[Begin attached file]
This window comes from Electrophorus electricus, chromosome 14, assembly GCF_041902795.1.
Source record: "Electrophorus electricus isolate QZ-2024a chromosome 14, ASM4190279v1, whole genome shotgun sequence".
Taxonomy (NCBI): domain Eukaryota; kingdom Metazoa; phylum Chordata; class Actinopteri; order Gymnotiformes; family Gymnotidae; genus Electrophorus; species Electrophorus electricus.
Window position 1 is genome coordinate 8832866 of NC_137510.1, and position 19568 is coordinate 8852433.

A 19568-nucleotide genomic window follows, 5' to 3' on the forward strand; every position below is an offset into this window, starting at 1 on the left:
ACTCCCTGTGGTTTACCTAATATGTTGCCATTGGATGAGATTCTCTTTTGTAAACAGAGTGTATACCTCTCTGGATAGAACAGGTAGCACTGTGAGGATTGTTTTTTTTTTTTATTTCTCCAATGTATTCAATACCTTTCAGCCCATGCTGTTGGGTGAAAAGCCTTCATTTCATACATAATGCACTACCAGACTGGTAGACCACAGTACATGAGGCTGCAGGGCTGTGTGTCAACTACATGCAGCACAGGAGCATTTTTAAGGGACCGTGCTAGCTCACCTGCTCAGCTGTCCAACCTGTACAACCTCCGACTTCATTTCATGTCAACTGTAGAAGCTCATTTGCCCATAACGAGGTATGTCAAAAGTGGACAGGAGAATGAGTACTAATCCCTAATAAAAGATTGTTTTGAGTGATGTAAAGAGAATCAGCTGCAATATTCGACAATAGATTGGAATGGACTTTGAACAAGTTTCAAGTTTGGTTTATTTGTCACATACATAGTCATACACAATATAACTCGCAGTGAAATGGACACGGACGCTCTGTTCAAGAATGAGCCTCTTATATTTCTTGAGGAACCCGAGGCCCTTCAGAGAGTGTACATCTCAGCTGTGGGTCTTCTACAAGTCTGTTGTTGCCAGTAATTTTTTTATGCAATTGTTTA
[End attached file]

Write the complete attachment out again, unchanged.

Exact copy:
This window comes from Electrophorus electricus, chromosome 14, assembly GCF_041902795.1.
Source record: "Electrophorus electricus isolate QZ-2024a chromosome 14, ASM4190279v1, whole genome shotgun sequence".
Taxonomy (NCBI): domain Eukaryota; kingdom Metazoa; phylum Chordata; class Actinopteri; order Gymnotiformes; family Gymnotidae; genus Electrophorus; species Electrophorus electricus.
Window position 1 is genome coordinate 8832866 of NC_137510.1, and position 19568 is coordinate 8852433.

A 19568-nucleotide genomic window follows, 5' to 3' on the forward strand; every position below is an offset into this window, starting at 1 on the left:
ACTCCCTGTGGTTTACCTAATATGTTGCCATTGGATGAGATTCTCTTTTGTAAACAGAGTGTATACCTCTCTGGATAGAACAGGTAGCACTGTGAGGATTGTTTTTTTTTTTTATTTCTCCAATGTATTCAATACCTTTCAGCCCATGCTGTTGGGTGAAAAGCCTTCATTTCATACATAATGCACTACCAGACTGGTAGACCACAGTACATGAGGCTGCAGGGCTGTGTGTCAACTACATGCAGCACAGGAGCATTTTTAAGGGACCGTGCTAGCTCACCTGCTCAGCTGTCCAACCTGTACAACCTCCGACTTCATTTCATGTCAACTGTAGAAGCTCATTTGCCCATAACGAGGTATGTCAAAAGTGGACAGGAGAATGAGTACTAATCCCTAATAAAAGATTGTTTTGAGTGATGTAAAGAGAATCAGCTGCAATATTCGACAATAGATTGGAATGGACTTTGAACAAGTTTCAAGTTTGGTTTATTTGTCACATACATAGTCATACACAATATAACTCGCAGTGAAATGGACACGGACGCTCTGTTCAAGAATGAGCCTCTTATATTTCTTGAGGAACCCGAGGCCCTTCAGAGAGTGTACATCTCAGCTGTGGGTCTTCTACAAGTCTGTTGTTGCCAGTAATTTTTTTATGCAATTGTTTA